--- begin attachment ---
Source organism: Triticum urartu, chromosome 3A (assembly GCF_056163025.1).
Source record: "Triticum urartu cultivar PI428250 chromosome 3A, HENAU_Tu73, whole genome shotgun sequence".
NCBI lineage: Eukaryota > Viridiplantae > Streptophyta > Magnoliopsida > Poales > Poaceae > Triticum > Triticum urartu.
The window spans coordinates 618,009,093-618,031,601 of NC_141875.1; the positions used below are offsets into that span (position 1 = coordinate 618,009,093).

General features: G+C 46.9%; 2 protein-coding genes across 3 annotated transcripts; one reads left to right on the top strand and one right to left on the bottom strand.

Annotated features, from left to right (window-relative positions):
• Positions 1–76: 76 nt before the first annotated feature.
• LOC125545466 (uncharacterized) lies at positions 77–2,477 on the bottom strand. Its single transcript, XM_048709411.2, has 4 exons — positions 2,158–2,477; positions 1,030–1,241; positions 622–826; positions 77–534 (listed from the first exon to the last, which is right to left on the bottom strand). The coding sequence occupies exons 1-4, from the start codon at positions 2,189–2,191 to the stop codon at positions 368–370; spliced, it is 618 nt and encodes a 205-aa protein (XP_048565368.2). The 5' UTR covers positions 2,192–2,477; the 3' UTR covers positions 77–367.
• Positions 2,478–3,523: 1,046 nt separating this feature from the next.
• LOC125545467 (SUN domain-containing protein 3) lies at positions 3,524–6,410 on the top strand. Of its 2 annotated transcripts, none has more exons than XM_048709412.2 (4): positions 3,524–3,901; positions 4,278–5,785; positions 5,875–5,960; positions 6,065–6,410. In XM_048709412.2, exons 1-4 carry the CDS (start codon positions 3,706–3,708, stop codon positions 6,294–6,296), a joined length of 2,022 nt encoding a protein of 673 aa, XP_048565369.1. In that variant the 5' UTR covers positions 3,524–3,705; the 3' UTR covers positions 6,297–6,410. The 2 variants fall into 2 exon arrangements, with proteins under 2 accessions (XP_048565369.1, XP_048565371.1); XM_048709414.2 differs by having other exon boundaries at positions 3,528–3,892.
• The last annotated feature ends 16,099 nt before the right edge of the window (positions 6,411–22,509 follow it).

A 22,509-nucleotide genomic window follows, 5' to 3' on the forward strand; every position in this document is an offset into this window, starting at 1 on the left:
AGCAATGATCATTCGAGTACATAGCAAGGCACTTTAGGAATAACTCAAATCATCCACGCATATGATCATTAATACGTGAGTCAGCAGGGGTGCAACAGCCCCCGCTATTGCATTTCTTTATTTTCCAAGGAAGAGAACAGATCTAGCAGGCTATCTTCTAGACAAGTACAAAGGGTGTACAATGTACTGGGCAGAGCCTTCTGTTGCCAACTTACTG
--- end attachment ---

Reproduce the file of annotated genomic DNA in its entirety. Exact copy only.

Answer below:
Source organism: Triticum urartu, chromosome 3A (assembly GCF_056163025.1).
Source record: "Triticum urartu cultivar PI428250 chromosome 3A, HENAU_Tu73, whole genome shotgun sequence".
NCBI lineage: Eukaryota > Viridiplantae > Streptophyta > Magnoliopsida > Poales > Poaceae > Triticum > Triticum urartu.
The window spans coordinates 618,009,093-618,031,601 of NC_141875.1; the positions used below are offsets into that span (position 1 = coordinate 618,009,093).

General features: G+C 46.9%; 2 protein-coding genes across 3 annotated transcripts; one reads left to right on the top strand and one right to left on the bottom strand.

Annotated features, from left to right (window-relative positions):
• Positions 1–76: 76 nt before the first annotated feature.
• LOC125545466 (uncharacterized) lies at positions 77–2,477 on the bottom strand. Its single transcript, XM_048709411.2, has 4 exons — positions 2,158–2,477; positions 1,030–1,241; positions 622–826; positions 77–534 (listed from the first exon to the last, which is right to left on the bottom strand). The coding sequence occupies exons 1-4, from the start codon at positions 2,189–2,191 to the stop codon at positions 368–370; spliced, it is 618 nt and encodes a 205-aa protein (XP_048565368.2). The 5' UTR covers positions 2,192–2,477; the 3' UTR covers positions 77–367.
• Positions 2,478–3,523: 1,046 nt separating this feature from the next.
• LOC125545467 (SUN domain-containing protein 3) lies at positions 3,524–6,410 on the top strand. Of its 2 annotated transcripts, none has more exons than XM_048709412.2 (4): positions 3,524–3,901; positions 4,278–5,785; positions 5,875–5,960; positions 6,065–6,410. In XM_048709412.2, exons 1-4 carry the CDS (start codon positions 3,706–3,708, stop codon positions 6,294–6,296), a joined length of 2,022 nt encoding a protein of 673 aa, XP_048565369.1. In that variant the 5' UTR covers positions 3,524–3,705; the 3' UTR covers positions 6,297–6,410. The 2 variants fall into 2 exon arrangements, with proteins under 2 accessions (XP_048565369.1, XP_048565371.1); XM_048709414.2 differs by having other exon boundaries at positions 3,528–3,892.
• The last annotated feature ends 16,099 nt before the right edge of the window (positions 6,411–22,509 follow it).

A 22,509-nucleotide genomic window follows, 5' to 3' on the forward strand; every position in this document is an offset into this window, starting at 1 on the left:
AGCAATGATCATTCGAGTACATAGCAAGGCACTTTAGGAATAACTCAAATCATCCACGCATATGATCATTAATACGTGAGTCAGCAGGGGTGCAACAGCCCCCGCTATTGCATTTCTTTATTTTCCAAGGAAGAGAACAGATCTAGCAGGCTATCTTCTAGACAAGTACAAAGGGTGTACAATGTACTGGGCAGAGCCTTCTGTTGCCAACTTACTG